Mr Imhokuede said it was clear that African government alone cannot solve this challenge, which is further exacerbated by our growing population and Africa’s changing disease portfolio. Therefore there is no alternative but to turn to the private sector to complement government funding.
Said he “Our continent accounts for less than 2% of global health even though our very fertile people account for 16% of global population and carry 26% of the global disease burden. By 2050 Africans will account for more than 50% of global population growth much of that coming from my country Nigeria, a great opportunity and at the same time a ticking time bomb should we fail our health systems quickly.
“That is why we have gathered here in Addis Ababa today to see how together we can fix health in Africa. The private sector and the public sector working together as partners have the potential to change Africa’s healthcare from doom and gloom to progress and results. Africa’s private sector has great capacity to be relevant partners.
“The private sector must be encouraged to optimize and step up its involvement and contribution to health funding in Africa. We have seen what global private sector players accomplished in the fight against the AIDS epidemic through powerful coalitions such as GBCHealth. This is an indication of the power of consolidated effort which Africa’s growing private sector can bring to solving our health challenges.”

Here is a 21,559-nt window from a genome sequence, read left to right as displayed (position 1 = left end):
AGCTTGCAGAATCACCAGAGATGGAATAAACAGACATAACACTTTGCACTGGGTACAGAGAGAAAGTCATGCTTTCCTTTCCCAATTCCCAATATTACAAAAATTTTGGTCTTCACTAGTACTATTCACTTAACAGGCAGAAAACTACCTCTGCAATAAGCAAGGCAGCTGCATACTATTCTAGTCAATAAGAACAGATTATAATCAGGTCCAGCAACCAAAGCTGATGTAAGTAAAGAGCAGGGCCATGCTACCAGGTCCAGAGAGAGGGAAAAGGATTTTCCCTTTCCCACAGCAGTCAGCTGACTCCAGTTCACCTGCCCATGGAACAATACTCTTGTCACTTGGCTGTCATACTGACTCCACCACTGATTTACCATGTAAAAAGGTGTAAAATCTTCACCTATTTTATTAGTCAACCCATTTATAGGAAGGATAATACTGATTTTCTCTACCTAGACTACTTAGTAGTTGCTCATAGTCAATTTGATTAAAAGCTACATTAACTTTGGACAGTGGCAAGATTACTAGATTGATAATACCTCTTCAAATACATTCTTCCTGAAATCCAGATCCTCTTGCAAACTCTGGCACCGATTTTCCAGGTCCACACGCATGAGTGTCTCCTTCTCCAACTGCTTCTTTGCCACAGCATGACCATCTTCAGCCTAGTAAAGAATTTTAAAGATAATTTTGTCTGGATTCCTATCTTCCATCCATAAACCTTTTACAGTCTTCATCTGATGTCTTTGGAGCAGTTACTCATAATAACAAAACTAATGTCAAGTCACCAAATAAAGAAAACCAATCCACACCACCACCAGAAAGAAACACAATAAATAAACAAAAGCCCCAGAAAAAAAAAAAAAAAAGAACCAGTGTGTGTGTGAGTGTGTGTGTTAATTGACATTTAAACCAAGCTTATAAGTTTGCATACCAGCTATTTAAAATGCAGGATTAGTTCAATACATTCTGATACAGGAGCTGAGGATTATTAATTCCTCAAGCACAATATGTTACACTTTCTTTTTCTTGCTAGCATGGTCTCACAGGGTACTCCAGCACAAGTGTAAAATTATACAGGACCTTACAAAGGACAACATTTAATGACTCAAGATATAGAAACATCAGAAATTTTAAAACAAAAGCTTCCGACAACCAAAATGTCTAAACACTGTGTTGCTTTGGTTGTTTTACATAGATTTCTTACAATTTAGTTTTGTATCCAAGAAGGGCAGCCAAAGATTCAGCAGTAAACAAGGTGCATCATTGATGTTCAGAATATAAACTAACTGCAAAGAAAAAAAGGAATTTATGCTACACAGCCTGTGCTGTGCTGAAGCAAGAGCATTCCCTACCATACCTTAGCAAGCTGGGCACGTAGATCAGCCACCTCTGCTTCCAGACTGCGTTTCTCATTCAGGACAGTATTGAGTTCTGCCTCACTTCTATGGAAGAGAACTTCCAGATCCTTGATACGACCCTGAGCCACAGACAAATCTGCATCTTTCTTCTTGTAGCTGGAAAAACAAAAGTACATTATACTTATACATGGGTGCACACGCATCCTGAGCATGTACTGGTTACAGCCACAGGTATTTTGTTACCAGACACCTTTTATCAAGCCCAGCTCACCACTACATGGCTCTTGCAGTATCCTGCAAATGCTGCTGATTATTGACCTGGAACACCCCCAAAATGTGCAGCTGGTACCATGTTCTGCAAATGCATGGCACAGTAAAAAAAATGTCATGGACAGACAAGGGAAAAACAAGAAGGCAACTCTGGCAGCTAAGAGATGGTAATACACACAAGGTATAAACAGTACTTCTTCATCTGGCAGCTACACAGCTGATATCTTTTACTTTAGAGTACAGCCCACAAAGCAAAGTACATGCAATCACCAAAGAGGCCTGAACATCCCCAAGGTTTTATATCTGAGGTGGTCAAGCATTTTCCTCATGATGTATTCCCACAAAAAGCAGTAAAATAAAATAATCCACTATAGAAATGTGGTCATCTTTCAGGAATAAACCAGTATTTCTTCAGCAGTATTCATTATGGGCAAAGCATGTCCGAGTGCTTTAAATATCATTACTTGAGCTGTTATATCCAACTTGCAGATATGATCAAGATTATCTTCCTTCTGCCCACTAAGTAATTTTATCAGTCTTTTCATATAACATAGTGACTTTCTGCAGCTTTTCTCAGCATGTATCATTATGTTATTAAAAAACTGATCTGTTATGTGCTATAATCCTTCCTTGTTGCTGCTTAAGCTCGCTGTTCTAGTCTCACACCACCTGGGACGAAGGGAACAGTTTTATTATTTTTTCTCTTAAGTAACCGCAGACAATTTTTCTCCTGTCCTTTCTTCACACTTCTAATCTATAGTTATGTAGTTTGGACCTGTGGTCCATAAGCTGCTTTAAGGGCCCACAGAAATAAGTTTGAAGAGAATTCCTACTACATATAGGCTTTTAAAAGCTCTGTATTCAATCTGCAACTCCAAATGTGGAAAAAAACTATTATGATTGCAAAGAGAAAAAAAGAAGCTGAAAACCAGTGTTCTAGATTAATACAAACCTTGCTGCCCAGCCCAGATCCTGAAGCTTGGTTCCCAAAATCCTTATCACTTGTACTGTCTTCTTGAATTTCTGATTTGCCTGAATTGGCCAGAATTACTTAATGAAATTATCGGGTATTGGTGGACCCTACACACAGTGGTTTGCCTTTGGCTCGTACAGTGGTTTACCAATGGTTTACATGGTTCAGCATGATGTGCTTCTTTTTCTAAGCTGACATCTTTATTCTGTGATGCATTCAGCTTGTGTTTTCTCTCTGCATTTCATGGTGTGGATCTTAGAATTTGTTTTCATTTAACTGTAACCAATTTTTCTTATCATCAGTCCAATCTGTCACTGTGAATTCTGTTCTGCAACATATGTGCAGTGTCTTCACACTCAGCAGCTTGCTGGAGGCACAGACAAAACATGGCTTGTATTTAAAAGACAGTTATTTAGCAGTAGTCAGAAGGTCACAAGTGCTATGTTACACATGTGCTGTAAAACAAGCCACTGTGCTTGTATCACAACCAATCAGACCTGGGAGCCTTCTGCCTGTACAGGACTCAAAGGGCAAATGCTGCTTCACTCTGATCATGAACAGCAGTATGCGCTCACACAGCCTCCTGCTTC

“African leaders now have a stronger sense of urgency to combat the lack of quality health care that Africans endure. The inequality of healthcare available to Africans compared to people in other parts of the globe is vast and unacceptably pervasive. With the cooperation of both the public and private sectors, there is a huge potential to boost health outcomes with significant financial gains,” said Aigboje Aig-Imoukhuede, Co-Chair GBCHealth.
The Executive Secretary of the United Nation Economic Commission for Africa (UNECA), Vera Songwe regretted that that Africa with over 50 countries is struggling to combat her healthcare challenges but that organizations such as being launch offer a veritable perspective from the private sector to the solutions to Africa’s health care problems.
She said about $17.3 worth of drugs are imported into African Continent and that if Africa can manufacture those drugs, then that would be 17.3 billion worth of jobs created.
However, to attract the participation of African private sector, there is the need to create enabling environment. “To the private sector, our leaders are expecting you to invest in healthcare because you will get higher returns than you can get anywhere else.”
According to her, a healthier Africa would be a happy Africa and a happy Africa will be a productive Africa.
One after another, the three African heads of governments, namely President of Republic of Djibouti, Omar Gilles; the Ethiopian Prime Minister, Abiy Ahmed; and Botswana President Mokgweetsi Masisi took turn to explain what their administrations have been doing to improve health care delivery services in their respective countries.
They also gave lack of adequate funding as part of the problems militating aainst achieving their administrations’ plan to provide sound health care services just as other African countries.
They all endorsed the establishment of Africa Business Coalition for Health and concluded that it would provide opportunities to accelerate economic development and growth of the continent through a healthcare reform agenda that focuses on the wellbeing of employees for a more active and productive workforce.
Distributed by APO Group